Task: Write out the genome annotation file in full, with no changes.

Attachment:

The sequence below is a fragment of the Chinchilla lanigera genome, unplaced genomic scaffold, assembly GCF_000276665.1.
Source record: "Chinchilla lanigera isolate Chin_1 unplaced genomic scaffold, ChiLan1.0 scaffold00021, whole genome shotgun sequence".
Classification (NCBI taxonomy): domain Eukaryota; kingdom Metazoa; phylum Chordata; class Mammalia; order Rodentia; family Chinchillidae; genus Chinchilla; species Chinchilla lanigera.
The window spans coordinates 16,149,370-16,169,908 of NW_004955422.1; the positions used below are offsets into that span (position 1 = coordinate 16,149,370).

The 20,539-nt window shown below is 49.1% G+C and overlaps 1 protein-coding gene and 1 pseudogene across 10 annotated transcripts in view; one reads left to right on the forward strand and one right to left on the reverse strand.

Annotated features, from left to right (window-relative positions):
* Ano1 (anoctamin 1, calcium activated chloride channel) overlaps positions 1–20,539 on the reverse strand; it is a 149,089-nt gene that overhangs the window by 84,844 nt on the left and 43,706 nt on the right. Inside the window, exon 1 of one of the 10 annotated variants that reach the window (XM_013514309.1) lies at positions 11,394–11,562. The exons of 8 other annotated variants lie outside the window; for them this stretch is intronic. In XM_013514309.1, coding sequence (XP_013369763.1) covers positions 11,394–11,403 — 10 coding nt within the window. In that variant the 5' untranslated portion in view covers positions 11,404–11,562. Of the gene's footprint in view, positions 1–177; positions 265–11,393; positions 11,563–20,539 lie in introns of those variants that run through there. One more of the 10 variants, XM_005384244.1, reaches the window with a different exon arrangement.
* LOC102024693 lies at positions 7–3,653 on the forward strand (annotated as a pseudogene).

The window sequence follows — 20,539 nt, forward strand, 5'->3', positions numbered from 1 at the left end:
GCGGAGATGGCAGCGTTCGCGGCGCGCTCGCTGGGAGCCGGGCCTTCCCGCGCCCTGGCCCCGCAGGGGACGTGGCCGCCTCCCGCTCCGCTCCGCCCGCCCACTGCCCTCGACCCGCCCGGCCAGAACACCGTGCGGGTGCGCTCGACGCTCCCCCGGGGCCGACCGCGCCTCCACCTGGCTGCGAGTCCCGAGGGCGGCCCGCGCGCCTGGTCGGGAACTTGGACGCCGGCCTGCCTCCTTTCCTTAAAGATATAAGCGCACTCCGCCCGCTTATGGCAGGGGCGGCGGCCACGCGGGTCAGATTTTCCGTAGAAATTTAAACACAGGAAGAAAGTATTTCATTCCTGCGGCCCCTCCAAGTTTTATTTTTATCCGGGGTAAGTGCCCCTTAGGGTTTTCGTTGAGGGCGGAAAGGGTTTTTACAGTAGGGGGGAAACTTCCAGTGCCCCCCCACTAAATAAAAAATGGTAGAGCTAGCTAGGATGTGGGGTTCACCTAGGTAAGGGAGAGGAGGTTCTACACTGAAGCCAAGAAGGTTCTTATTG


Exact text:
The sequence below is a fragment of the Chinchilla lanigera genome, unplaced genomic scaffold, assembly GCF_000276665.1.
Source record: "Chinchilla lanigera isolate Chin_1 unplaced genomic scaffold, ChiLan1.0 scaffold00021, whole genome shotgun sequence".
Classification (NCBI taxonomy): domain Eukaryota; kingdom Metazoa; phylum Chordata; class Mammalia; order Rodentia; family Chinchillidae; genus Chinchilla; species Chinchilla lanigera.
The window spans coordinates 16,149,370-16,169,908 of NW_004955422.1; the positions used below are offsets into that span (position 1 = coordinate 16,149,370).

The 20,539-nt window shown below is 49.1% G+C and overlaps 1 protein-coding gene and 1 pseudogene across 10 annotated transcripts in view; one reads left to right on the forward strand and one right to left on the reverse strand.

Annotated features, from left to right (window-relative positions):
* Ano1 (anoctamin 1, calcium activated chloride channel) overlaps positions 1–20,539 on the reverse strand; it is a 149,089-nt gene that overhangs the window by 84,844 nt on the left and 43,706 nt on the right. Inside the window, exon 1 of one of the 10 annotated variants that reach the window (XM_013514309.1) lies at positions 11,394–11,562. The exons of 8 other annotated variants lie outside the window; for them this stretch is intronic. In XM_013514309.1, coding sequence (XP_013369763.1) covers positions 11,394–11,403 — 10 coding nt within the window. In that variant the 5' untranslated portion in view covers positions 11,404–11,562. Of the gene's footprint in view, positions 1–177; positions 265–11,393; positions 11,563–20,539 lie in introns of those variants that run through there. One more of the 10 variants, XM_005384244.1, reaches the window with a different exon arrangement.
* LOC102024693 lies at positions 7–3,653 on the forward strand (annotated as a pseudogene).

The window sequence follows — 20,539 nt, forward strand, 5'->3', positions numbered from 1 at the left end:
GCGGAGATGGCAGCGTTCGCGGCGCGCTCGCTGGGAGCCGGGCCTTCCCGCGCCCTGGCCCCGCAGGGGACGTGGCCGCCTCCCGCTCCGCTCCGCCCGCCCACTGCCCTCGACCCGCCCGGCCAGAACACCGTGCGGGTGCGCTCGACGCTCCCCCGGGGCCGACCGCGCCTCCACCTGGCTGCGAGTCCCGAGGGCGGCCCGCGCGCCTGGTCGGGAACTTGGACGCCGGCCTGCCTCCTTTCCTTAAAGATATAAGCGCACTCCGCCCGCTTATGGCAGGGGCGGCGGCCACGCGGGTCAGATTTTCCGTAGAAATTTAAACACAGGAAGAAAGTATTTCATTCCTGCGGCCCCTCCAAGTTTTATTTTTATCCGGGGTAAGTGCCCCTTAGGGTTTTCGTTGAGGGCGGAAAGGGTTTTTACAGTAGGGGGGAAACTTCCAGTGCCCCCCCACTAAATAAAAAATGGTAGAGCTAGCTAGGATGTGGGGTTCACCTAGGTAAGGGAGAGGAGGTTCTACACTGAAGCCAAGAAGGTTCTTATTG